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Following the Network Event Trail: Defeating Cyber Attacks Through Analytics

February 28, 2018

With cyberattacks increasing in volume and sophistication, interest in the use of cyber analytics tools in order to predict future breaches and attacks is on the rise.

That includes analyzing the clues left by prior attacks – the network event trail – for patterns that can help in identifying potential attempts at a breach.

“Every breach creates anomalies in the network, like a thief leaving DNA evidence at the scene of a crime,” says Dr. William Butler, chair of Capitol Technology University’s cybersecurity program. “A skilled analyst can use this information to identify patterns of attack. Algorithms can then be developed that look for these patterns and red flag them to cybersecurity teams.”

Being able to accurately flag anomalies is important, in part, because of the sheer volume of network data coming in. Cybersecurity professionals have access to petabytes worth of information – log files, packet inspection systems, records of websites accessed – but often lack a reliable way to distinguish the signal from the noise.

As a result, the fight against hackers is turning into an uphill battle, the SANS Institute reported in a recent paper.

 “Attackers are taking advantage of the fact that organizations are not finding the indicators of compromise within their environments soon enough, nor are they responding to these incidents and removing them quickly enough,” the paper’s author, Dave Shackleford, noted.

According to the Ponemon 2017 Cost of a Data Breach Study, U.S. companies took an average of 206 days to detect a data breach. Mandiant’s M-Trends 2017 report noted that 53% of breaches were discovered by an external source and not the company’s staff.

The good news: cyber analytics holds out the promise of fine-tuning the search and more precisely identifying the likely vectors of attack – thus enabling cybersecurity teams to make surer decisions about their organizations’ cybersecurity postures.

“We’re seeing heightened interest in analytical techniques as the cybersecurity profession seeks to keep a step ahead of adversaries,” Butler said.

The increased interest, in part, reflects a realization that breaches cannot be prevented entirely – given the number of adversaries, attack surfaces, and potential vulnerabilities, sooner or later an adversary will get through. 

Dr. Chantre', Assistant Professor of Cybersecurity and Cyber Analytics"It is important to remember that cybersecurity is not necessarily about, having tools that keep us from getting attacked. In a perfect world that is what we want, but it's not likely,” said Dr. Mary Margaret Chantré, assistant professor in the cyber security and cyber analytics programs.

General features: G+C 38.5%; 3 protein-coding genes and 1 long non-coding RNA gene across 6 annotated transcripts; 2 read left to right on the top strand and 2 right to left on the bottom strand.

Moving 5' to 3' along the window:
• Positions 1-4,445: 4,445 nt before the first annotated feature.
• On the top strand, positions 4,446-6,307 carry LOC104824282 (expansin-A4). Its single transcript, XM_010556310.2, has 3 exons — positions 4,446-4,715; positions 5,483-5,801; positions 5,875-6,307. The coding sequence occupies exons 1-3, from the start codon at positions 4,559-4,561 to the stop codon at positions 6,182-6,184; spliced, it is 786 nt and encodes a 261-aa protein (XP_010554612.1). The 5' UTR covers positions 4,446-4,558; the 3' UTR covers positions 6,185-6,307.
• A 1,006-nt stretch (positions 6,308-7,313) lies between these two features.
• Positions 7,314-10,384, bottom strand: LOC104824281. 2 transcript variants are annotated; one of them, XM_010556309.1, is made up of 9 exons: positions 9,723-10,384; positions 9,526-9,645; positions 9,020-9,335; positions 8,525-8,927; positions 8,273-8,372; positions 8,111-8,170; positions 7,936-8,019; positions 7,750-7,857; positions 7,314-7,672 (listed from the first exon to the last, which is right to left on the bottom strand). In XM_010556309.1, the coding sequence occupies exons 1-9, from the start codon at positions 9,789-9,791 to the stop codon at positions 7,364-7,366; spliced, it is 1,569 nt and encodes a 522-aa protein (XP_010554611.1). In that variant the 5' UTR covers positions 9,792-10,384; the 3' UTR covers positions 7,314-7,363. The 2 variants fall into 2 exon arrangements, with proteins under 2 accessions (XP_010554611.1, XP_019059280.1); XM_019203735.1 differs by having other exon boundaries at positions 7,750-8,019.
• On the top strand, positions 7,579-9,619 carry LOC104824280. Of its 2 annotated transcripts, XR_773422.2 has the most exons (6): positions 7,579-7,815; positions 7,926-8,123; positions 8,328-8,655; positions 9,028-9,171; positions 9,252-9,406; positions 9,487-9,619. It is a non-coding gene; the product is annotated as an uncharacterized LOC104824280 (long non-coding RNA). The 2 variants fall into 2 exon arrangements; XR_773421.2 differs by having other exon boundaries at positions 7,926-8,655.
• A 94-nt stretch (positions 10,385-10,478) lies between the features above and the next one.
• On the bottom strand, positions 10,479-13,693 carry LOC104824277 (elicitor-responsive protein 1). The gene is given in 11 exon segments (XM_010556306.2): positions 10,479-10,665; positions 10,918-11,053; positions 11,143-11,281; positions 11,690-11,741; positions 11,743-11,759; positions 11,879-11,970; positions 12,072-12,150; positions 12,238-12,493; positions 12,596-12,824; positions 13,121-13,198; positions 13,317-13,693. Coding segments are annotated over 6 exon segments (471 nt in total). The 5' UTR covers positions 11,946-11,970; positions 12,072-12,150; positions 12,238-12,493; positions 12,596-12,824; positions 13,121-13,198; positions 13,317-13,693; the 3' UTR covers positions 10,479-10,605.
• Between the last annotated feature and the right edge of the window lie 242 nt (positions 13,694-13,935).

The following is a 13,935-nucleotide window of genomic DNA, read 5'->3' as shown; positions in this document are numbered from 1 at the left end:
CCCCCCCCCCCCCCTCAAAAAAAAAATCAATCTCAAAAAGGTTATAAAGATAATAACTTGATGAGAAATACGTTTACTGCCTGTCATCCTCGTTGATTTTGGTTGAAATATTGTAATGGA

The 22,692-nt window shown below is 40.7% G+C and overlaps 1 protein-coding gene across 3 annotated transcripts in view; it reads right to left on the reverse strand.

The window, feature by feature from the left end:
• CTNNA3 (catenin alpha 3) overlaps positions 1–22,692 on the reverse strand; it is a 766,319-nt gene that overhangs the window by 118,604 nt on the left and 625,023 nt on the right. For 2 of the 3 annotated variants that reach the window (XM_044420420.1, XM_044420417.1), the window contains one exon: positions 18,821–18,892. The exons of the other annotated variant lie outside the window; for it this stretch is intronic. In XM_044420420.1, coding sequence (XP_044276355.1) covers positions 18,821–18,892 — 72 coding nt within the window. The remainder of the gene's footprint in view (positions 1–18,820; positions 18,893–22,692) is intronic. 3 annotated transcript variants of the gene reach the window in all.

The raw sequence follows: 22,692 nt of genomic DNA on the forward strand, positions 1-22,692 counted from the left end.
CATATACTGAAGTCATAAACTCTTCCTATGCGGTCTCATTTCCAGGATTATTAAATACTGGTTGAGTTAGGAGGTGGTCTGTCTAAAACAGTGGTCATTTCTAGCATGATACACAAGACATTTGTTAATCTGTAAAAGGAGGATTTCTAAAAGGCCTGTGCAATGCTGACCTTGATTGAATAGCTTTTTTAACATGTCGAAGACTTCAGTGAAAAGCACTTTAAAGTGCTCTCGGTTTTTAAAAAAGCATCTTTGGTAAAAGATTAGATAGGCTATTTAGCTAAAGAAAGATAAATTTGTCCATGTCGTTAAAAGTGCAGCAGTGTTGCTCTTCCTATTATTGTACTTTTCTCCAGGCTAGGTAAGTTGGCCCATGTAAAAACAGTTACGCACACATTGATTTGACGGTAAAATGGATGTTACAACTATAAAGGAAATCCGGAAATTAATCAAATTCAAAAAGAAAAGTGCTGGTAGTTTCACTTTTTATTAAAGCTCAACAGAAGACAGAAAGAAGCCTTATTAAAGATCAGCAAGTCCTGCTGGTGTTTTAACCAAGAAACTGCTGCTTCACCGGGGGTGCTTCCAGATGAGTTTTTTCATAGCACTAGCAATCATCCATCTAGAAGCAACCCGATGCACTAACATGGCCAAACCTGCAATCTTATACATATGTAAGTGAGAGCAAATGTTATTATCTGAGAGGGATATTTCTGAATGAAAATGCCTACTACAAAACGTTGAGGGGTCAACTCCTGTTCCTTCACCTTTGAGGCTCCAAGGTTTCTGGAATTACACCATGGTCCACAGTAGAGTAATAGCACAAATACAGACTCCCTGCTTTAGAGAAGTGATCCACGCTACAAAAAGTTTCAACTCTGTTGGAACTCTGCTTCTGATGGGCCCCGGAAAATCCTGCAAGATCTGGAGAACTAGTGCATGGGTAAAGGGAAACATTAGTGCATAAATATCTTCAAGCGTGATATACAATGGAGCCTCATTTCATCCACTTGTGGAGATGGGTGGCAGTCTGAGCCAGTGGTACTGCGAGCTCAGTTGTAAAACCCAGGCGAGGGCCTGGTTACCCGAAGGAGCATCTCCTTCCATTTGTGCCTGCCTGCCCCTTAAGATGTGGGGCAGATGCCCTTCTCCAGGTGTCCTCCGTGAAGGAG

“Cybersecurity is about the ability to be resilient to attacks and recovery quickly. A cyber analyst looks at mistakes made in the past and tries to avoid them in the present so he/she can predict possible future attacks. This type of situational awareness helps minimize risk," Chantré said.

In examining threats, cyber analysts not only use traditional methods of statistical analysis – identifying a normal distribution pattern and then recording signification deviation – but also machine learning and algorithmic-based techniques, such as clustering and density estimation.

“It’s a very exciting time to be doing analytics,” Butler said, “both because of the advances in methodology and also the availability of software that can handle data at quantities far beyond the capabilities of an individual human.”

With the rising interest in analytics comes a need for training and education – and Capitol Technology University is meeting the need with undergraduate and graduate programs. The university is one of the first worldwide to launch a cyber analytics degree. In addition to a bachelor of science in cyber analytics, Capitol also offers an online master’s in the field.

Capitol has long been a leader in cybersecurity education, earning three successive Center for Excellence designations from the Department of Homeland Security and the National Security Agency. 

“With more and more cyber analysts working side by side with cybersecurity professionals, the two fields are a natural fit.”